Above: John Watkins, CEO of Alzheimer's Australia NSW.
By Stephen Easton
Australians are still afraid to confront their own mortality, making life difficult for their families and aged care providers when it comes to end-of-life care.
Less than one in five Australians have recorded their wishes for their end-of-life care and only 55 per cent of people in NSW are estimated to have a will, according to a report produced by Alzheimer’s Australia NSW.
The discussion paper, which was presented to a group of state MPs at NSW Parliament House in late March, also states that 49 per cent of Australians have not taken any action to prepare for the possibility they may lose the capacity to make decisions.
The main purpose of the paper was to delve into why so few people with dementia make plans for how it will all end, while they still have the capacity.
Based on research conducted with consumer groups, Alzheimer’s Australia NSW found that people were not aware the value of end-of life plans, were unwilling to find out more about them, and/or did not know where to access information about the subject.
The advocacy body also reports that consumers had difficulty understanding the terms used in documentation about end-of-life planning, and did not receive enough support from GPs and other health professionals.
Alzheimer’s Australia NSW chief executive, John Watkins, said the findings fitted with what the organisation heard from its clients and members on a day-to-day basis.
“Planning ahead while you still have the ability to do so can mean significantly less stress on your loved ones at an emotionally tough time,” he said.
The discussion paper also makes ten recommendations, including that the Department of Health and Ageing make it mandatory for all people entering a residential aged care facility, or receiving an Extended Aged Care in the Home (EACH) or EACH Dementia community care package, to have an advance care directive in place, and to have appointed an Enduring Power of Attorney or Enduring Guardian.
Mr Watkins said that while this was “a pretty strong recommendation” and one that could be difficult to enforce, “if it encourages people to put in place these advance care planning directives, that would be very good”.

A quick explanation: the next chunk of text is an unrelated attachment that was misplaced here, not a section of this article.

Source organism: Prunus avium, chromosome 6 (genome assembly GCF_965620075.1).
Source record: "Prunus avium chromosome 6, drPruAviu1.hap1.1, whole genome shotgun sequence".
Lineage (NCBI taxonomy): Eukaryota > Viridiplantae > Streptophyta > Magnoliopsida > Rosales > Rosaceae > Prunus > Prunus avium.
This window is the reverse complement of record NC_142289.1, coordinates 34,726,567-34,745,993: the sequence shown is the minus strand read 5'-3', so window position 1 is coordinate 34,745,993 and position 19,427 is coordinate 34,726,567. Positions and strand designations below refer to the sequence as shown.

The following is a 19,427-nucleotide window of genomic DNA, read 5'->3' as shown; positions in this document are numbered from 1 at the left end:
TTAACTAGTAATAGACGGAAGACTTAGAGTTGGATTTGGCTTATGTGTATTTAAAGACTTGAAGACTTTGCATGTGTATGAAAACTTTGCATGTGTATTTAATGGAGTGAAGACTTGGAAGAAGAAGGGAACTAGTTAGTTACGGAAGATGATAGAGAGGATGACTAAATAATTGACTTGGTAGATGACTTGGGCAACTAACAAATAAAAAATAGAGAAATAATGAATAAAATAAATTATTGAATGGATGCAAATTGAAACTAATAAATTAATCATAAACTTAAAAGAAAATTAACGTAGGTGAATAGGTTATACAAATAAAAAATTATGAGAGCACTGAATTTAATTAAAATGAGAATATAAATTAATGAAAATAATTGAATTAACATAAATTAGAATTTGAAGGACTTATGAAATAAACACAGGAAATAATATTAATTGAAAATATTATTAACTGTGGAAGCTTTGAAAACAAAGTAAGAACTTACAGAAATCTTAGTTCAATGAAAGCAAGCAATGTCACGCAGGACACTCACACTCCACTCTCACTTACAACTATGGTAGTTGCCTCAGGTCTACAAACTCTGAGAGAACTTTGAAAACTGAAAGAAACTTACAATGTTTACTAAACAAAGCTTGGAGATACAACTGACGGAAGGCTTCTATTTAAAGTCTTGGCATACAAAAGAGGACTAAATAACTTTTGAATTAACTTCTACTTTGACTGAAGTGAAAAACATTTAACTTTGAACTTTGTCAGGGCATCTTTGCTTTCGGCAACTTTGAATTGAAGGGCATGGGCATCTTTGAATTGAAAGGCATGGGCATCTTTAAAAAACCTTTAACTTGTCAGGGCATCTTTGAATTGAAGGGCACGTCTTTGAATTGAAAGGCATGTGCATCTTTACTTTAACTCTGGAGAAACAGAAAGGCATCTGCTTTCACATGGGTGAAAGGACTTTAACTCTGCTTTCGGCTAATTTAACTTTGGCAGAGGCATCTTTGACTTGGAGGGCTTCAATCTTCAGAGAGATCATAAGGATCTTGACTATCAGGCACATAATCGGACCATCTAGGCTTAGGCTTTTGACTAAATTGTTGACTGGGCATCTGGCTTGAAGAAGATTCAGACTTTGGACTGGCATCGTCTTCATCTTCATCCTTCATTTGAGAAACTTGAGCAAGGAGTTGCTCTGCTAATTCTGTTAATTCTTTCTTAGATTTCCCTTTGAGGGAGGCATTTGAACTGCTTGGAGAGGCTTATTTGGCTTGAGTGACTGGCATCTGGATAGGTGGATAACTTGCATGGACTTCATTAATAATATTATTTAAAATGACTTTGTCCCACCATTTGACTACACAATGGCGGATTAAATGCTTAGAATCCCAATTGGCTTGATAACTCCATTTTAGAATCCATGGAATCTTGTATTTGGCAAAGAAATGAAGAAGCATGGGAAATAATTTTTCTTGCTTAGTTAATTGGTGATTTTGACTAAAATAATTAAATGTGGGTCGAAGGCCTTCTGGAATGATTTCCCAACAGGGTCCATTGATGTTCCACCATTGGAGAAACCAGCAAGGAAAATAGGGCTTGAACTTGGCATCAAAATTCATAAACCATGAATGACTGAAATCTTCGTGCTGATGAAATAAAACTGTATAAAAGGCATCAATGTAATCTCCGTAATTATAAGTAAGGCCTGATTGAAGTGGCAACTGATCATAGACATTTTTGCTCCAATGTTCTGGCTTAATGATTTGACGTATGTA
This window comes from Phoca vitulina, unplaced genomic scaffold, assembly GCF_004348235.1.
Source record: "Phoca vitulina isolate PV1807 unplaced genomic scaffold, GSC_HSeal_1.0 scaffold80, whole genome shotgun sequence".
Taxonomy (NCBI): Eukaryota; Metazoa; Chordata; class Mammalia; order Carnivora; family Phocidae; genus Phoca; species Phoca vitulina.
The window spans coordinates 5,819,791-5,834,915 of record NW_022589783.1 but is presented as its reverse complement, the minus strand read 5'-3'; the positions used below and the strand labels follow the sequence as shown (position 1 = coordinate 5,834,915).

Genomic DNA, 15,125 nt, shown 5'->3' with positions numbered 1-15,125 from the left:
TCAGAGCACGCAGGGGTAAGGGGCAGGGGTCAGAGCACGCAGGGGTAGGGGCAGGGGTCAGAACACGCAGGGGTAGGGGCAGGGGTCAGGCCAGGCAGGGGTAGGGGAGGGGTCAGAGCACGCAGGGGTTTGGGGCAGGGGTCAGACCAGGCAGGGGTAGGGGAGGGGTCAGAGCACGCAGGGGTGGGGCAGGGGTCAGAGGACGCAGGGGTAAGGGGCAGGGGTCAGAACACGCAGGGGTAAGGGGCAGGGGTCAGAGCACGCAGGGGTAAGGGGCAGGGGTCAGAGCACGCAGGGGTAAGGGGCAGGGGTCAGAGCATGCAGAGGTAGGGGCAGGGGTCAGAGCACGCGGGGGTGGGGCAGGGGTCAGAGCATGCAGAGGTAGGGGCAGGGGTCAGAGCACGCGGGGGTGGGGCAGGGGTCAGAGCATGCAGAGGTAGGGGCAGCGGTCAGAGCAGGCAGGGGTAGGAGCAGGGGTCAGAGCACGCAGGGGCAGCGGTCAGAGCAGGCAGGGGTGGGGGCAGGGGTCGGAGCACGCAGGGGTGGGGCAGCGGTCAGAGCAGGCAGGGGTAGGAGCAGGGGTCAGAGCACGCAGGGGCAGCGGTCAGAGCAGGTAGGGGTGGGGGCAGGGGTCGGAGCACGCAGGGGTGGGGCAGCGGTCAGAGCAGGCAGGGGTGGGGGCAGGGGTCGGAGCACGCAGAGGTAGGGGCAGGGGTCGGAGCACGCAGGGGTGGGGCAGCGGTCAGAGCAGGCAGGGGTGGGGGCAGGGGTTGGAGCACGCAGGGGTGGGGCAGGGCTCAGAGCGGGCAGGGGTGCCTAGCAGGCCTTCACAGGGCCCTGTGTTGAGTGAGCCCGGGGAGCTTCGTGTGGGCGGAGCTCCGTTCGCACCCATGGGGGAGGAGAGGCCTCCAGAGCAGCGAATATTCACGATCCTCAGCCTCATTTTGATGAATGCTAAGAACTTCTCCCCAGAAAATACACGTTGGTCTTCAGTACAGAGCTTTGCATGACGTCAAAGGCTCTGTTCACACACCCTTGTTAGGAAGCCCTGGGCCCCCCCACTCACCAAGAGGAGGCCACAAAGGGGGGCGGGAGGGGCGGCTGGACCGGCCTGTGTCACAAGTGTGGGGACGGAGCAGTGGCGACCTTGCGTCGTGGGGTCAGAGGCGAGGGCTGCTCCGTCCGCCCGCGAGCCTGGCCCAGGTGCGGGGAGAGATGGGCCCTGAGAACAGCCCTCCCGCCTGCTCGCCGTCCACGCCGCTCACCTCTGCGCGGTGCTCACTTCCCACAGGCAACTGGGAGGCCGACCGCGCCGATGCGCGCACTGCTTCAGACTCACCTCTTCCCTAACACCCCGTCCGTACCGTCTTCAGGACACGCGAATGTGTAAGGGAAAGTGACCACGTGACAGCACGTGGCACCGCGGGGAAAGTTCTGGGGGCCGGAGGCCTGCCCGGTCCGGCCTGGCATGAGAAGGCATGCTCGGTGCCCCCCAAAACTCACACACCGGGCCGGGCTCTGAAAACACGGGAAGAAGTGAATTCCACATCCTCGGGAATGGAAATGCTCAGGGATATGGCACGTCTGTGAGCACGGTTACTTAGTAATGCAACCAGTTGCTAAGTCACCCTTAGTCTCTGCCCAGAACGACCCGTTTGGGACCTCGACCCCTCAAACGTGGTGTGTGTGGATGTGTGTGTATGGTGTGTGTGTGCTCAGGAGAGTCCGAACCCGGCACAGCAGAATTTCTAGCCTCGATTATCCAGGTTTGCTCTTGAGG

He added that managers and staff in aged care services were often put in difficult positions that could be resolved more easily if end-of-life planning was more popular.
“I think the biggest benefit [to aged care providers] is clarity and understanding in the minds of the [aged care clients], and their families, and I think that can only help the [aged care staff].
“If there’s a clear understanding, for example, about expectations for end-of-life care, that’s a good thing for the managers and the staff in [aged care]. It would get rid of some confusion, which must cause real difficulties.
“I think operators, including managers and staff, are put into a really invidious position because of misunderstandings and conflict. … A disagreement between the relatives about the type of care that should be provided puts the staff in the middle of a family dispute – and that’s tough going.”
Other recommendations made in the discussion paper include a federal government awareness campaign, making advance care directives a feature of personally controlled e-health records, and the creation of a new Medicare item to allow GPs to bill patients for producing advance care directives.
Alzheimer’s Australia NSW also wants advance care directives to be discussed routinely during health checks for people over 75 years, and the NSW Government to “assist community service providers to include more directed information about advance care planning in their programs for people with dementia who still have capacity to participate in decision making” .